Intel MPX provides hardware data structures called bounds tables to ease this process. Bounds tables are a two-level radix tree, indexed by the virtual (linear) address of the pointer for which you want to load/store the bounds. For each pointer, the tables each contain a bounds table entry with four pointer-sized components:

  • Lower bound
  • Upper bound
  • Check pointer value
  • Unused (reserved) space

The BNDLDX/BNDSTX instructions essentially take a pointer value and move the bounds information between a bounds register and the bounds tables.

Software developers need to be aware of a few key implications of this: Bounds tables can consume and reference a lot of memory.

Memory consumption

A one-page (4 KB) data structure entirely filled with pointers will consume four pages (16 KB) of bounds tables because each bounds table entry contains four pointers’ worth of data. In the worst case, bounds tables can cause an application to consume 500% more memory compared to if the application was not using MPX. In the above example, the redis-server process goes from having 27 MB of memory resident without Intel MPX to 102 MB with MPX.

Memory references and performance impact

Each time a pointer’s bounds information is loaded to/from the bounds tables, the processor has to read some memory out of the process’s virtual (linear) address space. This is like any other memory reference and has a cost in terms of memory bandwidth and pressure on TLBs and processor caches. Careful performance evaluation should be performed on performance-sensitive applications before deploying them with Intel MPX.

Verifying that Intel MPX is working

Intel MPX is intended to be largely transparent to developers and running applications. That can make it difficult to determine if Intel MPX is present and functional, or if it is disabled.

System-level checks

Check for CPU/kernel support

Intel MPX can be found in sixth-generation Intel Core processors as well as other processors with Skylake and Broxton microarchitectures. To check if the processor and the kernel both have Intel MPX support, look for mpx in the /proc filesystem’s cpuinfo file:

# grep mpx /proc/cpuinfo | tail -1
flags       : fpu vme de pse tsc msr pae … flexpriority ept vpid fsgsbase tsc_adjust bmi1 avx2 smep bmi2 erms invpcid mpx rdseed adx smap clflushopt xsaveopt xsavec xgetbv1

If mpx is not present, confirm that your processor and kernel both support Intel MPX.

You can also check the kernel’s configuration file. The method depends on your distribution, but this approach generally works. You might be able to check /proc/config.gz in some cases. This example shows a kernel with support for Intel MPX:

$ grep INTEL_MPX /boot/config-`uname -r`

In contrast, the following example shows a kernel that lacks Intel MPX support:

$ grep INTEL_MPX /boot/config-3.19.0
# CONFIG_X86_INTEL_MPX is not set

Checks on non-running programs

Does the program contain Intel MPX-specific instructions?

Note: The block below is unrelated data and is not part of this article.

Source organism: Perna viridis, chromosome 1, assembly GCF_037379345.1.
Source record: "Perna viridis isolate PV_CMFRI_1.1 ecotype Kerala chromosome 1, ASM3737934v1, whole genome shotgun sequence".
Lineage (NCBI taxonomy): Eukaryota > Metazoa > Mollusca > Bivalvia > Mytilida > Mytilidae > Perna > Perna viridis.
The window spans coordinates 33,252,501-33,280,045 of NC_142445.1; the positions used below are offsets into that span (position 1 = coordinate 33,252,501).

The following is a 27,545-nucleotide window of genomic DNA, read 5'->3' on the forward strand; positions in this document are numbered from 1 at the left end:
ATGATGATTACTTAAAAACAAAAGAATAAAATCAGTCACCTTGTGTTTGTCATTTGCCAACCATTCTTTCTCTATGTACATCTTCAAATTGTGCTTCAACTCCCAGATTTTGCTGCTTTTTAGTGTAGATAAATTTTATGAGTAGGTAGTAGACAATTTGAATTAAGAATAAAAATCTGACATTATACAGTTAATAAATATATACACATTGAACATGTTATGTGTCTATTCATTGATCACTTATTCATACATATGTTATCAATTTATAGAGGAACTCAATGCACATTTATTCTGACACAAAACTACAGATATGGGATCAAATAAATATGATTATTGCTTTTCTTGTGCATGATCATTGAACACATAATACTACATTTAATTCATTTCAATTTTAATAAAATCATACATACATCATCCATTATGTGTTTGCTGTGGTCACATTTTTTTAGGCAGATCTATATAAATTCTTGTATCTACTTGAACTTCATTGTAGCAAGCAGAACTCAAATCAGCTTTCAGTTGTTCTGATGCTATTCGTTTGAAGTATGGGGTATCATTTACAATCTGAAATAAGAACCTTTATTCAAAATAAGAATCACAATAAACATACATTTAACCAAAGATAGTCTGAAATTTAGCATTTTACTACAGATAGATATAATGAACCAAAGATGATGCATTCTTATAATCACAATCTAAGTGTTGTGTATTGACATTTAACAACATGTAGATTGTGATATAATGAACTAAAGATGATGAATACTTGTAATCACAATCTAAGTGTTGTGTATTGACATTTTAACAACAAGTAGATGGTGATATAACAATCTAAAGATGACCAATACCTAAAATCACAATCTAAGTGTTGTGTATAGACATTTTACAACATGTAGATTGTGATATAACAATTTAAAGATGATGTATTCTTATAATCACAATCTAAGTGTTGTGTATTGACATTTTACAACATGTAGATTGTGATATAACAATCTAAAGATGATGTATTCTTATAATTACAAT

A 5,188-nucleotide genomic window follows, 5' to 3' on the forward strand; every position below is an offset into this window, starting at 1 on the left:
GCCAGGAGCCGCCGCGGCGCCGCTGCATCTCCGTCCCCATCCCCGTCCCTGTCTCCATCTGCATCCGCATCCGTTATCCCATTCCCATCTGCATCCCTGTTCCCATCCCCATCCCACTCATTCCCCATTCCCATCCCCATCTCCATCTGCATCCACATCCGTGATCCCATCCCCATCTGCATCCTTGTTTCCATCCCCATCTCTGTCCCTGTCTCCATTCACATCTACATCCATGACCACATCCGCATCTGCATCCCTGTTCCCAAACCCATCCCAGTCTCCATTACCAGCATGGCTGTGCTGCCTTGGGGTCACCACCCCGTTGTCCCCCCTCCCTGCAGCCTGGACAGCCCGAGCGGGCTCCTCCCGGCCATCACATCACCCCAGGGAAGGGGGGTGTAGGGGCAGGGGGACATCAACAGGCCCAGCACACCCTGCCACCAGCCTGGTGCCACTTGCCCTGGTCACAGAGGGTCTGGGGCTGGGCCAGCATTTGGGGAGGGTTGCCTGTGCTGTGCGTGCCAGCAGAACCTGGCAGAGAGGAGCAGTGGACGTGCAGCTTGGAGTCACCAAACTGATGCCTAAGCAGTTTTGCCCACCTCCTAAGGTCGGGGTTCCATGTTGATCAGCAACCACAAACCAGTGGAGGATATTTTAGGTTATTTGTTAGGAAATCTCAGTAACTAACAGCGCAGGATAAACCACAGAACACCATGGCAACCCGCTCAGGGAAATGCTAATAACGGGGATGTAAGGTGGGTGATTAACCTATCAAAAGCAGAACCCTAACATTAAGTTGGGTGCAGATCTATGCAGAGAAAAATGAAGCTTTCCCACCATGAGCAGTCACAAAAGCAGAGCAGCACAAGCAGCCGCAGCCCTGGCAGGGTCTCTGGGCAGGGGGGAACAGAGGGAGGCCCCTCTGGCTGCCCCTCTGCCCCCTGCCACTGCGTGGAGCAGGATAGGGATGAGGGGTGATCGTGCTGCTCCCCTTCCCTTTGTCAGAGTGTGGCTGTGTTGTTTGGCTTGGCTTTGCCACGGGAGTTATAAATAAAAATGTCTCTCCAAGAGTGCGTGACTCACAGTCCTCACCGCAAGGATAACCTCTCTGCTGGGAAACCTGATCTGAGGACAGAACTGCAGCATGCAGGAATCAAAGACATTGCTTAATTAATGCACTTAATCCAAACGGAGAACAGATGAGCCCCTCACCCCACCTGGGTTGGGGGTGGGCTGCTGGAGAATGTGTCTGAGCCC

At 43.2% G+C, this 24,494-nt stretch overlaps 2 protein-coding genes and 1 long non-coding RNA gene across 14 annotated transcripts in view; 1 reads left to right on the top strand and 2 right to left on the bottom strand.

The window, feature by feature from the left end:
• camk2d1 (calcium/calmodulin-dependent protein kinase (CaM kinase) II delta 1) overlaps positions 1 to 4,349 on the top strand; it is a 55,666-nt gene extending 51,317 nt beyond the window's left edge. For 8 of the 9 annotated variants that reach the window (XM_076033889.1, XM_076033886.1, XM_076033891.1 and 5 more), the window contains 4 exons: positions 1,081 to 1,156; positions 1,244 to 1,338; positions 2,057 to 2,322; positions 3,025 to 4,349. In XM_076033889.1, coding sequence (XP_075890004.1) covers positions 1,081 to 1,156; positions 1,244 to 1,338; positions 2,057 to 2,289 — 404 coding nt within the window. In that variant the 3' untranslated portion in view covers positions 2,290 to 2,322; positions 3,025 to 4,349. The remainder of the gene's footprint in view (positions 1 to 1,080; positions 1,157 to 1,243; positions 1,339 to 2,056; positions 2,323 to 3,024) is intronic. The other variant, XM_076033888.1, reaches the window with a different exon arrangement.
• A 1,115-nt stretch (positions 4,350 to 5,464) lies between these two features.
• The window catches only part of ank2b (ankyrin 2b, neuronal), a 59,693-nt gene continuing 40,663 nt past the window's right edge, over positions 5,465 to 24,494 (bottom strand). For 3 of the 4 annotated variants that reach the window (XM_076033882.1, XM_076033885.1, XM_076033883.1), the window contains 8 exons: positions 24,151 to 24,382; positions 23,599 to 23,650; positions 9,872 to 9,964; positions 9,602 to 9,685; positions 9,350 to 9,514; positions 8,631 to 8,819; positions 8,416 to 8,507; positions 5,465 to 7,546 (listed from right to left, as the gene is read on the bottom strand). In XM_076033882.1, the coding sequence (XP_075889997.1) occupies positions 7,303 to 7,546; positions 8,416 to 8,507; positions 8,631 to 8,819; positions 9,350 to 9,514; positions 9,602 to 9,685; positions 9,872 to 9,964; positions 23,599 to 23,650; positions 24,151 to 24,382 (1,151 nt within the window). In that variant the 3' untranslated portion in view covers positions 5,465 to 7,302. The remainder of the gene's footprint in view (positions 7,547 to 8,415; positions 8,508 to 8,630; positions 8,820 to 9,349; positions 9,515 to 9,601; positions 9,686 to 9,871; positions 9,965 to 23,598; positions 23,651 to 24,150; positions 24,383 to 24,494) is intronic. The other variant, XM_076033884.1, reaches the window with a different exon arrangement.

1. Compile your app with Intel MPX support, as described above.
  2. Disassemble your application and filter for Intel MPX instructions by running this command: objdump -d <app name> | egrep 'bndcu|bndcl|bndmov'
  3. Look for Intel MPX instructions. This document has a partial list of instructions, and a full list can be found in the Intel SDM (Volume 1, Section 16.4, INTEL MPX INSTRUCTION SUMMARY).

If the instructions are present, great! If they are not, the special -mmpx -fcheck-pointer-bounds compiler flags are probably missing when you compile the application. This can be caused by issues in the build system, so it is important to ensure that the compiler flags are actually getting passed all the way through the build system to the compiler.

Are the Intel MPX dynamic libraries present in the executable?

Applications that use dynamic libraries need two Intel MPX support libraries to run correctly. You can check for them with the ldd command, as shown:

# ldd ./mpx-out-of-bounds (0x00007ffc4f5aa000) => /lib64/ (0x00007ff42d223000) => /lib64/ (0x00007ff42d021000) => /lib64/ (0x00007ff42cc5f000) => /lib64/ (0x00007ff42ca42000)
    /lib64/ (0x0000558cb43be000)

Checks on running programs

Is the Intel MPX-enabling prctl() call being made successfully?

When an Intel MPX-enabled program starts up, the libmpx library informs the kernel that it needs help to manage the MPX bounds tables. It makes a prctl() system call, which we can look for. The easiest way to do this is with the strace(1) utility shown below, although any mechanism to trace system calls will suffice here.

# strace -e trace=prctl ./mpx-out-of-bounds
prctl(PR_MPX_ENABLE_MANAGEMENT, 0, 0, 0, 0) = 0

Note: PR_MPX_ENABLE_MANAGEMENT might also appear as 0x2b or 43, depending on your version of strace.

If you see the system call, it indicates that libmpx is properly linked into your program and is being called at startup. If you do not see this call, confirm that Intel MPX is enabled in both your compiler and the linker invocations.

If the prctl() call returns something other than 0, it indicates a problem of some kind with the underlying kernel or processor support for Intel MPX.

Are Intel MPX bounds tables being allocated?